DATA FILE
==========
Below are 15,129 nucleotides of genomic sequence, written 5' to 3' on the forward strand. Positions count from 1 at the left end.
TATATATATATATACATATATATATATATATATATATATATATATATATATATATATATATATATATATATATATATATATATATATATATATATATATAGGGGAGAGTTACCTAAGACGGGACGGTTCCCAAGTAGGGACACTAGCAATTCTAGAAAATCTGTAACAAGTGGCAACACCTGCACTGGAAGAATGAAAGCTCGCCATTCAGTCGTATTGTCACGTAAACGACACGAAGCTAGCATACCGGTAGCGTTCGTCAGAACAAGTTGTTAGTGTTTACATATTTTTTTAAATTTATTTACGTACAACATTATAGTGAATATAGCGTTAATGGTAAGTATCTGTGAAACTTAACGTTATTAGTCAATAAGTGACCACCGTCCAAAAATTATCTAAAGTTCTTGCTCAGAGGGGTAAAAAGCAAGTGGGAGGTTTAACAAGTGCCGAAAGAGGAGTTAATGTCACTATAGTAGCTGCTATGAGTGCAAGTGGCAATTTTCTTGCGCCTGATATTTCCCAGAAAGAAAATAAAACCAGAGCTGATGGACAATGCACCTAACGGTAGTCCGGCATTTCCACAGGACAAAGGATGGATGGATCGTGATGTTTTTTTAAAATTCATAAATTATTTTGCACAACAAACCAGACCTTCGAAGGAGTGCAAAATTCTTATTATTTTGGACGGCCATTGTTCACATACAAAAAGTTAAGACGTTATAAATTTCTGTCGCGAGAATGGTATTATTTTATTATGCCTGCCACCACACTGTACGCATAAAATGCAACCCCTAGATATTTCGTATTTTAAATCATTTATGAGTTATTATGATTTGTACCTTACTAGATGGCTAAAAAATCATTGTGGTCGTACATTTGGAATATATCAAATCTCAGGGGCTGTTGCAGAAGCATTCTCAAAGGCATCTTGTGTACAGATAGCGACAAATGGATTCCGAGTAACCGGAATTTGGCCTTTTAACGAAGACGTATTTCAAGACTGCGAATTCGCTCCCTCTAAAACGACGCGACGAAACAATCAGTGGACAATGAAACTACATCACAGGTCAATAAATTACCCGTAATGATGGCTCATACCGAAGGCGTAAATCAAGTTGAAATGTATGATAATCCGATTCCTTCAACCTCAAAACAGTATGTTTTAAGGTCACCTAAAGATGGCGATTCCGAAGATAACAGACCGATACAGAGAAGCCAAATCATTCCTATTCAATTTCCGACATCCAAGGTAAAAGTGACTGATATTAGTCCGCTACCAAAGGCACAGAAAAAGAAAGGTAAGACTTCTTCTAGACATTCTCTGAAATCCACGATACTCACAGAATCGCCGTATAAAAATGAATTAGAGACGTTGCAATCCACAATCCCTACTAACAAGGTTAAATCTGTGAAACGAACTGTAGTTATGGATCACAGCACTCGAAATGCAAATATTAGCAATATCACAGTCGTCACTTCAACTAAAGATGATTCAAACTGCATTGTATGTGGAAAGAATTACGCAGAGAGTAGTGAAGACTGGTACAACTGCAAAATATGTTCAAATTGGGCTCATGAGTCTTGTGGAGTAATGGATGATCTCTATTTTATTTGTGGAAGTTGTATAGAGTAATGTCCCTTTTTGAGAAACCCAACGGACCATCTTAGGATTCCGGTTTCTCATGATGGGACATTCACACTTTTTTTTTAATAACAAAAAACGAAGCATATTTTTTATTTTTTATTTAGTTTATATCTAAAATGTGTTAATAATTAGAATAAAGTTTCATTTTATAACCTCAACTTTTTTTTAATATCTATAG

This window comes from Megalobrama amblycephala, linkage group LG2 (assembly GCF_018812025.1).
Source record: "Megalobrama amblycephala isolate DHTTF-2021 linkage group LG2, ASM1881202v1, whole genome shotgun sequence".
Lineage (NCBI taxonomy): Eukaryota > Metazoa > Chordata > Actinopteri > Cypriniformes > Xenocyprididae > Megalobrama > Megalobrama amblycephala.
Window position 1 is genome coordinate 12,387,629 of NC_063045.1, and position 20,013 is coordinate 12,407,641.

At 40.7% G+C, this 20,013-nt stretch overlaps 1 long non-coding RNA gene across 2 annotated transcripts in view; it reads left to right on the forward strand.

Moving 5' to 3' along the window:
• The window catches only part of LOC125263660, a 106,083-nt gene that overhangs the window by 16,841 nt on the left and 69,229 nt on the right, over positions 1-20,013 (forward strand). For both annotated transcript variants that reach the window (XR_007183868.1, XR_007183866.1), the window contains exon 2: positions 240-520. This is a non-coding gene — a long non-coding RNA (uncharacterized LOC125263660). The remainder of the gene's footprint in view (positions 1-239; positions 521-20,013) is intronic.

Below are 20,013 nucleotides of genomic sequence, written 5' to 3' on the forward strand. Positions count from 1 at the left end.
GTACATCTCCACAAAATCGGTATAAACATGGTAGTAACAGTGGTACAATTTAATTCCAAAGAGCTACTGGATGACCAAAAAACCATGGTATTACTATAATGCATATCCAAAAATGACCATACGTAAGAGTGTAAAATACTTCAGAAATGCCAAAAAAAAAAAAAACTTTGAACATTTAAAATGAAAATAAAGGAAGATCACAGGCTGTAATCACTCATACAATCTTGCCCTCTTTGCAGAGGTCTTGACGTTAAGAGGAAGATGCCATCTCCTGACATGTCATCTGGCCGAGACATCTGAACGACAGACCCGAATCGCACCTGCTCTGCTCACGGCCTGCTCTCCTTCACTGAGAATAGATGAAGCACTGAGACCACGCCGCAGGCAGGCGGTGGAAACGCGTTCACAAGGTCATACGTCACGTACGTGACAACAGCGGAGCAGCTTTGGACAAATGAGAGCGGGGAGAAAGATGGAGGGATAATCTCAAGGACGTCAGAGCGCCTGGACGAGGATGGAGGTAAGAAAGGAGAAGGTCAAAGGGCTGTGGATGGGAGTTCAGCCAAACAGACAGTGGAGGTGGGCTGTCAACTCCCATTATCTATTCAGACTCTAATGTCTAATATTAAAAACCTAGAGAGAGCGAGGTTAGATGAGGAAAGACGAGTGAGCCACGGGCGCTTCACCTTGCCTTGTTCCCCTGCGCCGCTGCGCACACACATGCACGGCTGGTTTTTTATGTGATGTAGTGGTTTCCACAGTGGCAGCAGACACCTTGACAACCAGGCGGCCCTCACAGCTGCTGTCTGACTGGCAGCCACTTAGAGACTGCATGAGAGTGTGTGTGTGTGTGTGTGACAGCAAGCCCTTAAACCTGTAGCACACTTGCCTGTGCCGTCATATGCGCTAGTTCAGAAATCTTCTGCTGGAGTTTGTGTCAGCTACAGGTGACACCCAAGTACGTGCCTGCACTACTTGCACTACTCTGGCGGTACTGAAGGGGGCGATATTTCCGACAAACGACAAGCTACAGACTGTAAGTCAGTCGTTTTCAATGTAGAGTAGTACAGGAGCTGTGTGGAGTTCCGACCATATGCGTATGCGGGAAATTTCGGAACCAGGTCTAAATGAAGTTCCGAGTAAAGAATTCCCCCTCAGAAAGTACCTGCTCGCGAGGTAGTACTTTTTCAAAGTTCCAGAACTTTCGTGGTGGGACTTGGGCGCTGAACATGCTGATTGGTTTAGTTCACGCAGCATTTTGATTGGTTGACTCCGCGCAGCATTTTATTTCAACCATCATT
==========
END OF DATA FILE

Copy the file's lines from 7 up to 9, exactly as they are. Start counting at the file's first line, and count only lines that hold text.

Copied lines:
At 40.7% G+C, this 20,013-nt stretch overlaps 1 long non-coding RNA gene across 2 annotated transcripts in view; it reads left to right on the forward strand.

Moving 5' to 3' along the window:
• The window catches only part of LOC125263660, a 106,083-nt gene that overhangs the window by 16,841 nt on the left and 69,229 nt on the right, over positions 1-20,013 (forward strand). For both annotated transcript variants that reach the window (XR_007183868.1, XR_007183866.1), the window contains exon 2: positions 240-520. This is a non-coding gene — a long non-coding RNA (uncharacterized LOC125263660). The remainder of the gene's footprint in view (positions 1-239; positions 521-20,013) is intronic.